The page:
Did I hear every one of the Cohen songs I wanted to hear? Probably not, but for that to happen the concert would have lasted at least another 10 hours at least.
However, what we did hear was a perfect mix of old and newer songs, performed by a singer who simply continues to improve as the years go by: his voice seems to have become even deeper, if that’s possible, and the gravelly, aged tone that very occasionally broke through gave his words even more emotion.
The humility of the man is astounding: he received a standing ovation as he came on stage, and another three at the end of the show that prompted encores, but still he thanked the audience for coming out, for sticking around for the second half of the show and for just being fans.
And there was another one of those aforementioned little extra treat for fans during that final encore: we all thought, as he launched into Closing Time, that we were hearing the final song of the show. However, he snuck in one last number that kept everyone on their feet and surprised us all: Save the Last Dance for Me.
It was interesting that an old colleague (old as in a colleague from a few years ago, not as in someone particularly old) commented on Facebook as she awaited the start of the concert that the arena was rapidly filling up with aging hipsters and their adult offspring. While I’ll lay claim to the aging part of the equation, I’m not now nor have I ever been a hipster. Truth be told, I’m probably far from Leonard Cohen’s target audience: my “wild youth” was during the early to mid-1980s, when I was rocking my pink spiked hair, black lipstick and assorted chains while listening to the Clash and the Dead Kennedys. However, as I flew home today and sat on the plane with my iPod on shuffle, I figured I’m probably not the target audience for the likes of Tupac, Justin Timberlake or Babyshambles, either. And as that thought crossed my mind, my iPod shuffled on to Mozart’s Violin Concerto No 3, and it occurred to me that perhaps target audiences don’t really matter.
I wonder how many people back in the day realised that the spikey haired chick in the black lipstick was just as likely to be listening to Verdi’s Requiem as the Public Image on her Walkman.
I love the Bad Lip Reading videos. That is all.
Adam Lambert performs a couple of songs live at the Sirius XM radio studio.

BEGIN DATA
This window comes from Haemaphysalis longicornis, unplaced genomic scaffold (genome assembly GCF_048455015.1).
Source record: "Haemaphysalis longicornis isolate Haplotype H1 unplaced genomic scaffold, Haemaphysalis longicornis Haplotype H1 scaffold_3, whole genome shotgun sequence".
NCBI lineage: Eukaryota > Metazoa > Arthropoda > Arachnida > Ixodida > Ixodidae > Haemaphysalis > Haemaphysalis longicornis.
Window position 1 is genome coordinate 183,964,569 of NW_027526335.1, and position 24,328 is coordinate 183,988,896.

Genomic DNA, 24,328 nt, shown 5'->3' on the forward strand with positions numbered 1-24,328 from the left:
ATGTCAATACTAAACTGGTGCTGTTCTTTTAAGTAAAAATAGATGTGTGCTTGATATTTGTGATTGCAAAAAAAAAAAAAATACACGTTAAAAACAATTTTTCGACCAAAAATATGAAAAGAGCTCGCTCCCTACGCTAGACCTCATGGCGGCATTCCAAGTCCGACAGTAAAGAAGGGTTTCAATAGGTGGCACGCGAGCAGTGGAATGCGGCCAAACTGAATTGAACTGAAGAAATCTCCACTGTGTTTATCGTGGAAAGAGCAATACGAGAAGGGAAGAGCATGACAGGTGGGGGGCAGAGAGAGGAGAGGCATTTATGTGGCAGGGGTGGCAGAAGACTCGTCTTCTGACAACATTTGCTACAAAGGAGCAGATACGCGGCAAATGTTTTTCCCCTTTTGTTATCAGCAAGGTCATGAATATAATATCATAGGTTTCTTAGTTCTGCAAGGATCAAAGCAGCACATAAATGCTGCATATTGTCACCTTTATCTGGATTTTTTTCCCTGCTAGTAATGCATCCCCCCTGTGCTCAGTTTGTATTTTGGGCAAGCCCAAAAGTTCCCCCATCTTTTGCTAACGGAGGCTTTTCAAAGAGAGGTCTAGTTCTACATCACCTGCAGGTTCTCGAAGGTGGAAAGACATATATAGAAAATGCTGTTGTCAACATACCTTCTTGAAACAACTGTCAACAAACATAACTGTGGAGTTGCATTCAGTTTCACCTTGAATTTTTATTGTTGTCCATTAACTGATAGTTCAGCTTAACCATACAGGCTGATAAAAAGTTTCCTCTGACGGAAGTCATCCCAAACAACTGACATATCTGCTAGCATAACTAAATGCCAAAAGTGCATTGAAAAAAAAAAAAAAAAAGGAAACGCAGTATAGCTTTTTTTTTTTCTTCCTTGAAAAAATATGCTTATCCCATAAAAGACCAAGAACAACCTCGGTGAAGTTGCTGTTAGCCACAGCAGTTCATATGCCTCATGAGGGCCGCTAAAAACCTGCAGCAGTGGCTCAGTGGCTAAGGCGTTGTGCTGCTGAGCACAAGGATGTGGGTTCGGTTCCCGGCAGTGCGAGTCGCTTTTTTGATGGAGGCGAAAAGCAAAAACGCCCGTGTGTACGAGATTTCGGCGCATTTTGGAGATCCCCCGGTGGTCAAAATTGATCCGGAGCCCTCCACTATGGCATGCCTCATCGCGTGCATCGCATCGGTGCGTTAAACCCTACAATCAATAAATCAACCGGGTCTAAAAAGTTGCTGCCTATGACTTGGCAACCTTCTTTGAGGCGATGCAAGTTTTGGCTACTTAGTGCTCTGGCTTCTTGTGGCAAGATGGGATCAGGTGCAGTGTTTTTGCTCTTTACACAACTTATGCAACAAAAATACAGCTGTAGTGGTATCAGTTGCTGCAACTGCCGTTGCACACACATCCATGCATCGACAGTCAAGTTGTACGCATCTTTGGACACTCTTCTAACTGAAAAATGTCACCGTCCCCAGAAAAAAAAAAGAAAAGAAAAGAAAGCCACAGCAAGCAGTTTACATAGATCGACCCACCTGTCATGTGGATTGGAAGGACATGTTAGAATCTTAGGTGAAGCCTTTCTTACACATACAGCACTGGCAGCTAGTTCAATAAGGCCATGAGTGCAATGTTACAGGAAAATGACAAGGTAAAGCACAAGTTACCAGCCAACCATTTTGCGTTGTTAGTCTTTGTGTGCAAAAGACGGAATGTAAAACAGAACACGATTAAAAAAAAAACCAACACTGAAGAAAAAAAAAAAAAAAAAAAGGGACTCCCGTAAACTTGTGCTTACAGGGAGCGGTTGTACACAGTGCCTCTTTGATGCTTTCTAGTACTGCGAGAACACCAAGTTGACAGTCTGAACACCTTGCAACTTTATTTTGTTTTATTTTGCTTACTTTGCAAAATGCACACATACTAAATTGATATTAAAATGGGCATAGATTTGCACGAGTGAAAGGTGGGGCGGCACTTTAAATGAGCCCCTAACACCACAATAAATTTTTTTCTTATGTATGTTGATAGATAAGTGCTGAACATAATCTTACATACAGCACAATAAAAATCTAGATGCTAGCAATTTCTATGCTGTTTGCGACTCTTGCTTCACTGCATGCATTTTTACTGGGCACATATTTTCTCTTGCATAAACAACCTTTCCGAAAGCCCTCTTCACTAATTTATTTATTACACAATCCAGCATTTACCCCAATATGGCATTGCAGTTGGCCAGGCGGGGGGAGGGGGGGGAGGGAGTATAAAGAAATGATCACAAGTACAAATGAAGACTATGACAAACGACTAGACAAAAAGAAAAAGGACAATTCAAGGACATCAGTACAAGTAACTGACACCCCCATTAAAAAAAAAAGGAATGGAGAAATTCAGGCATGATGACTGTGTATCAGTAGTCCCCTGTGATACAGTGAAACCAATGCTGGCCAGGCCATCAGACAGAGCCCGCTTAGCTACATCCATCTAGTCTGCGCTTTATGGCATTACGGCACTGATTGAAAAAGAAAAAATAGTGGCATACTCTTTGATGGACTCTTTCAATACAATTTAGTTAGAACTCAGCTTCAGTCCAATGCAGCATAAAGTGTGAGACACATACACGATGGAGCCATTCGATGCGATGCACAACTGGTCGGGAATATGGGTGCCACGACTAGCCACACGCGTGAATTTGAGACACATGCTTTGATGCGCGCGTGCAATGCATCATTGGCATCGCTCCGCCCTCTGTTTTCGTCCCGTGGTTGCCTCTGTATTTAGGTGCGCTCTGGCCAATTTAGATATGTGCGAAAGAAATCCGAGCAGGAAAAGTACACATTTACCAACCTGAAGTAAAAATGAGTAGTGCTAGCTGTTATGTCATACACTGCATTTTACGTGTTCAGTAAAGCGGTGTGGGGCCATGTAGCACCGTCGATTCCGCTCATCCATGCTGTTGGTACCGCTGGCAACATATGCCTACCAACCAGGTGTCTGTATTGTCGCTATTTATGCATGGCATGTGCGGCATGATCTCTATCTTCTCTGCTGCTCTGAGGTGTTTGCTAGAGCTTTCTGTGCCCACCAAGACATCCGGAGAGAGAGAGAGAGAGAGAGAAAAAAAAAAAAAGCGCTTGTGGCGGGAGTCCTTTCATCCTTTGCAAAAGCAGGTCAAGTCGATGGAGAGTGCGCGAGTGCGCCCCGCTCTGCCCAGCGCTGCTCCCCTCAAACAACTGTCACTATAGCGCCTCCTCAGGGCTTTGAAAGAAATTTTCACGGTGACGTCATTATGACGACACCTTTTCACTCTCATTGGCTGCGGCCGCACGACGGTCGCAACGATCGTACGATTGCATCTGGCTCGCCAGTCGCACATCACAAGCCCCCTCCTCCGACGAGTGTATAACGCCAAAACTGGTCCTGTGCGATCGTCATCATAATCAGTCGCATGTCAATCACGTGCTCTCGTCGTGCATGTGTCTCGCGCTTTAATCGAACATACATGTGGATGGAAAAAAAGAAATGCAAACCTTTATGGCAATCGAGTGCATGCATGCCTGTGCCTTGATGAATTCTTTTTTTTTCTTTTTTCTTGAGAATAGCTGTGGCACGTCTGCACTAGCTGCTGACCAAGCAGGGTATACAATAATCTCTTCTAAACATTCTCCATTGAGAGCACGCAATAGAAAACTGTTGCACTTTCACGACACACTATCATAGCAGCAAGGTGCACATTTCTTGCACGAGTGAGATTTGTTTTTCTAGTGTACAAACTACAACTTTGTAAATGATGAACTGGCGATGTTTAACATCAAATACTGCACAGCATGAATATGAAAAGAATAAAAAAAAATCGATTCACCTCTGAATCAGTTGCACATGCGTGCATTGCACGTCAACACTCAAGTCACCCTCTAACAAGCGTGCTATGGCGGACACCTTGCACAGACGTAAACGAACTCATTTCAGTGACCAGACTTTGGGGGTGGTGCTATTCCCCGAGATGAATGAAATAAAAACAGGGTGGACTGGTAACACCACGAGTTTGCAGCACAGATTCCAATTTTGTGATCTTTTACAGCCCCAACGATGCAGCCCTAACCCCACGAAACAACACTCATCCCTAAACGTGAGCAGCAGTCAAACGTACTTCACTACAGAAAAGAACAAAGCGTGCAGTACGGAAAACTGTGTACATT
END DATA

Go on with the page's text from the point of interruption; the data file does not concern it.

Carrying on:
Part one of this rant is directed at Daniel Craig. Yes, he looks good in a pair of Speedos and doesn’t make a bad James Bond, but that’s not what I’m complaining about. It’s the whole The Girl With the Dragon Tattoo remake that has me mentally reaching for my imaginary Taser (oh, my mind is a truly scary place, but we’re happy in here).
Why did the aforementioned Daniel Craig feel the need to warn potential viewers to leave the kids at home? Did he think the average parent would decide a movie about a vicious serial killer, with a spot of rape and other assorted misogynous acts chucked in for good measure, would make great family viewing?
And even worse, the Daily Mail thought that him telling mums and dads to leave the kids at home was newsworthy.
The next part of my rant is directed at Readings, which unfortunately runs the one and only movie theatre in Invercargill: why does it take so long to get some movies in our city? They open everywhere else and we are left waiting like some third world backwater.
I was interested in seeing the remake of Dragon Tattoo, simply because I’ve read all three books and watched all three of the original movies and was interested in comparing this new version to those three incredibly powerful films.
It opened on December 21 everywhere. Well, everywhere but here.
I have no idea when it will make it to our fair city and I no longer give a flying fuck, having read all the bad reviews it has received (hmmm, maybe I should be thanking the
morons managers at Readings for saving me a few bucks).
We might get the first one here some time before the wrap up filming on the sequel, which Sony has now confirmed will go ahead despite Dragon Tattoo’s poor performance.